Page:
May I close with a few remarks on Keynes’s liquidity trap, the one that he proposed in The General Theory, but the details of which Krugman and his associates have forgotten? The validity of Keynes’s trap depended—in my view—on two assumptions that Keynes mischievously elided in his presentation of the argument. The first was the economy could be represented by a model which contained money, bonds, output, and employment—by a model, in other words, in which the only nonmonetary assets were bonds. The second was that, in books three and four of The General Theory, which developed the key ideas about money, bonds, and the rate of interest, wages per worker (and hence the price level) were held constant.

Let us think a little harder about Keynes’s model. Yes, in the real world investors are balancing money against bonds, but bonds are only part of their portfolios. Far more important in their decisions are the balancing of money against equities and real estate. In the United States today, as in most capitalist societies, bonds are only a fraction of the typical investment fund. And how plausible is the claim that never-ending expansion of the quantity of money would have no impact on the prices of equities and real estate? At highfalutin academic seminars economists might despise the possibility that unsophisticated investors compare “the rate of interest” available from bank deposits with “the rate of interest” on common stocks, equity-dominated mutual funds, real estate investment trusts, and so on. Well, the economists shouldn’t be so stuck-up. Bluntly, the viability of Keynes’s liquidity trap idea disintegrates when portfolio choice is not merely between money and bonds, but between money and a wide range of assets including equities and real estate. (This is one of the points in essay 2 of Money in a Free Society.)

And now let us also remove the assumption in books three and four of The General Theory that the price level is fixed. This assumption enabled Keynes to say that, normally, an increase in the quantity of money would lower “the rate of interest” and so stimulate investment. With the price level given, changes in the nominal and real interest rate would be identical. But nowadays alert investors form expectations about possible changes in the price level, and particularly smart investors watch trends in the quantity of money to anticipate big movements in inflation or deflation. Isn’t it possible that, if the Federal Reserve organized an enormous jump in the quantity of money (of, say, 50 per cent), investors would flee the bond market because of inflation worries? An increase in the quantity of money would then cause a rise, not a fall, in “the rate of interest.”

The troubles of the American economy today are not due to inherent weaknesses in capitalism, but to bad economic theories and poor economic advice. The Keynesians have had far too much influence since 2008. Their invoking of the liquidity trap notion in Keynes’s General Theory has been trebly unfortunate. It has been unfortunate, first, because they have misunderstood what Keynes himself said, secondly, because what Keynes said was rather foolish, and, finally, because the liquidity trap waffle has given an intellectual rationale for the disastrous budget deficits now being incurred. (And appeals to space aliens when the deficits don’t work does not help business confidence.)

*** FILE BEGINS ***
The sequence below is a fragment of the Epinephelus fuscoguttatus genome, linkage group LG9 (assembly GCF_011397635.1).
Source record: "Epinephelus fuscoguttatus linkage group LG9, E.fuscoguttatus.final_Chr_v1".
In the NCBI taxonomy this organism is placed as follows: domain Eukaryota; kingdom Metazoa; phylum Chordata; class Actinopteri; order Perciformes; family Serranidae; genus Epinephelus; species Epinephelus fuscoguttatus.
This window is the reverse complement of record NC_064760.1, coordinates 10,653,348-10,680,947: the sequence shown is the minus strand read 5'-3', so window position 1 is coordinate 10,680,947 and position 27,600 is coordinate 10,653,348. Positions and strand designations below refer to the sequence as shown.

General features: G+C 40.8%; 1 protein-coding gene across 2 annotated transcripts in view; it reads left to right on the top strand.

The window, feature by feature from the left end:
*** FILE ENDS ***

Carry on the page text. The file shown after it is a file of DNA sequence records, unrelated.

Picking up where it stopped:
American policymakers need to recall Milton Friedman’s key policy prescription over several decades, that a key condition of macroeconomic stability is stable growth of the quantity of money. The United States must never again experience the extremely volatile boom-bust in money growth of the last six years.

[1] Similar arrangements exist in other countries. In the European single currency area the bulk of the European Central Bank’s transactions with the banks are by means of “repurchase agreements” and so the main money market rate is “the repo rate.”

Also from this issue

Lead Essay

  • Tim Congdon argues that John Maynard Keynes’ latter-day followers have badly misinterpreted the theorist they profess to follow. Led by Paul Krugman, Keynesians have claimed that a near-zero Federal Funds rate is indicative of a liquidity trap. This diagnosis has several problems. First, it is not what Keynes meant by the term; second, even a rate of zero percent does not exhaust monetary policy; and third, a genuine Keynesian liquidity trap has not happened and cannot plausibly happen, in part but not solely because Keynes assumed constant prices throughout the economy, a condition that is unlikely in the face of a rising money supply. Congdon commends to readers Milton Friedman’s monetary prescription: a gradually and predictably rising supply of money, not the wild swings we have seen in recent years.

Response Essays

  • Dean Baker argues that Keynesians have not given up on monetary policy. Although the federal funds rate can’t go negative, the Federal Reserve can still set a higher inflation target, a solution both he and Paul Krugman endorse. Alongside monetary policy, Baker recommends fiscal policy: The recent economic stimulus legislation worked as intended, he argues, although the recession was more severe than the administration anticipated, and thus the stimulus proved to be too small. Policymakers have a duty to try to return the country to full employment, as the unemployed, who are suffering the most in the current crisis, are not to blame for their troubles.

  • Don Boudreaux agrees with Congdon that a monetarist policy approach would be preferable, but he draws our attention to a third relevant consideration: regime uncertainty, as described by the economist Robert Higgs. When businesses are uncertain about the major economic decisions of governments and central banks, they will defer new investments and retain cash rather than hiring new workers. Neither monetarism nor Keynesianism does anything to address the problem, which Keynes himself conceded was real.

  • Robert Hetzel reiterates that a zero lower bound for interest rates is a different phenomenon from a liquidity trap. The latter is an “irrelevant academic construct” as long as the central bank can create new money. Still, we learn little from this distinction unless we can determine the nature of the initial shock that caused pessimism among market participants; different types of shocks, monetary and real, call for different remedies. Central banks rarely use the analytical tools that would be necessary for them to evaluate their own roles in economically rigorous ways; instead, they tend to blame difficult times on the private sector, while taking credit for good ones.